Ghana will require at least $23 billion to embark on climate change adaptation and mitigation to build resilience to the global environmental threat.
The measures required have already been captured in its Nationally Intended Determined Contributions (INDCs) and submitted to the United Nations Framework Convention on Climate Change (UNFCCC).
The country is one of the 53 African nations that met the deadline to submit the INDCs to the UNFCCC Secretariat by October, this year.
All countries were required to submit their own nationally determined contributions towards reducing carbon emissions after the climate change conference in Lima, Peru, last year.
Addressing a High Level meeting of UNFCCC representatives, ministers and heads of delegation in Paris, the Minister of Environment, Science, Technology and Innovations (MESTI), Mr Mahama Ayariga, described Ghana’s INDCs as ambitious but one which would require enormous investment in the next decade to materialise.
“In the next 10 years, we need US$22.6 billion in investments from domestic, international, public and private sources to finance these actions.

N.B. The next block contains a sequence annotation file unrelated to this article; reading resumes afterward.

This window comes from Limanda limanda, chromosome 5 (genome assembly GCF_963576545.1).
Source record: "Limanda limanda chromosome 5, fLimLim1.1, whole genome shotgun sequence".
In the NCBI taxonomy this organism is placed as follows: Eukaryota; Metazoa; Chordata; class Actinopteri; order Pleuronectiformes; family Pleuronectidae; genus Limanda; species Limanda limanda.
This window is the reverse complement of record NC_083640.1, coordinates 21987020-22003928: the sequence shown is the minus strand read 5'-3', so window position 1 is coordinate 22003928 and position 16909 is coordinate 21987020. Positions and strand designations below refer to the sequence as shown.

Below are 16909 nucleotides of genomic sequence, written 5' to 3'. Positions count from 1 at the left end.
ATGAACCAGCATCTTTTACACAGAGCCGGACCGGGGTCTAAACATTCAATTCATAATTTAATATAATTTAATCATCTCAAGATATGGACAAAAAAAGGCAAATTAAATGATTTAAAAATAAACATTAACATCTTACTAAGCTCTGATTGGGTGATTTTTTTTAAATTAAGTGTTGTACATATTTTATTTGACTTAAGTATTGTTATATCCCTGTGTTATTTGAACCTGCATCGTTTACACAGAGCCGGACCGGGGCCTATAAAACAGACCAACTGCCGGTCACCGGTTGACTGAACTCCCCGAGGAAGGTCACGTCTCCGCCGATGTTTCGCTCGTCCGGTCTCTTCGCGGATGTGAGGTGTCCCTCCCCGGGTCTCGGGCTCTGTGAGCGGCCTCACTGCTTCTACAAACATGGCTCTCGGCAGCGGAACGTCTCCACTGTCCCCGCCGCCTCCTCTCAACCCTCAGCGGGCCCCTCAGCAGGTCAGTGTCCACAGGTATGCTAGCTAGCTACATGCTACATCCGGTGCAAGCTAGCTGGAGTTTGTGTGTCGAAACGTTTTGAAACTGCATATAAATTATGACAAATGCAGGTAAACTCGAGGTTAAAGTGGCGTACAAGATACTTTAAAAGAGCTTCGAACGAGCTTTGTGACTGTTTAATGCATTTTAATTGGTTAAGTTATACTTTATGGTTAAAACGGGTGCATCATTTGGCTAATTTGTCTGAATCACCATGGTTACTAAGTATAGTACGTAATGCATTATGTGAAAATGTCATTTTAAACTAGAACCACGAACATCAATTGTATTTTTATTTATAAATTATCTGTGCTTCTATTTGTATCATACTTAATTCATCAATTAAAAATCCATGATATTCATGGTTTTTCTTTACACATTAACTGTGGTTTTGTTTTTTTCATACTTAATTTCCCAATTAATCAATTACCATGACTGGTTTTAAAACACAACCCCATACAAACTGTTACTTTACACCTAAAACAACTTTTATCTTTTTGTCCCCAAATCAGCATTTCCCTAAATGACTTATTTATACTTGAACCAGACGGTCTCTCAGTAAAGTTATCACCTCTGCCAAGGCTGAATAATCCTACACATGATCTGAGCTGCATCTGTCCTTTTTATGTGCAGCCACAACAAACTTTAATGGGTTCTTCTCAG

“We have unconditionally committed to lower Green House Gas (GHG) emissions by 15 per cent compared to the business as usual emissions by 2030”, he said.
According to him, the investments would be directed at increasing the country’s clean energy sources, placing premium on natural gas and solar, as well as creating a low carbon economy and infrastructure.
The minister said climate change was no longer a distant subject matter for scientists but a daily reality for citizens.
“That is why we cannot go home without a binding enforceable multilateral agreement that allays their fears and gives them hope and a sense of security that they will not lose their homes, livelihoods and even lives to floods, internal and international migration, and conflicts; and that we shall halt the encroachment of the Sahara desert and restore their degraded lands and forests”, he said.
He impressed on the gathering to have ambitions as big as the enormity of the threats of climate change to global prosperity, peace and security and to humanity’s very survival.
“Global ambition boils down to individual national ambitions and that is why the quantum of commitments partners make here, to fund adaptation actions and mitigation measures, are critical and must be founded on sincerity and historical justice with transparent disbursement mechanisms,” Mr Ayariga added.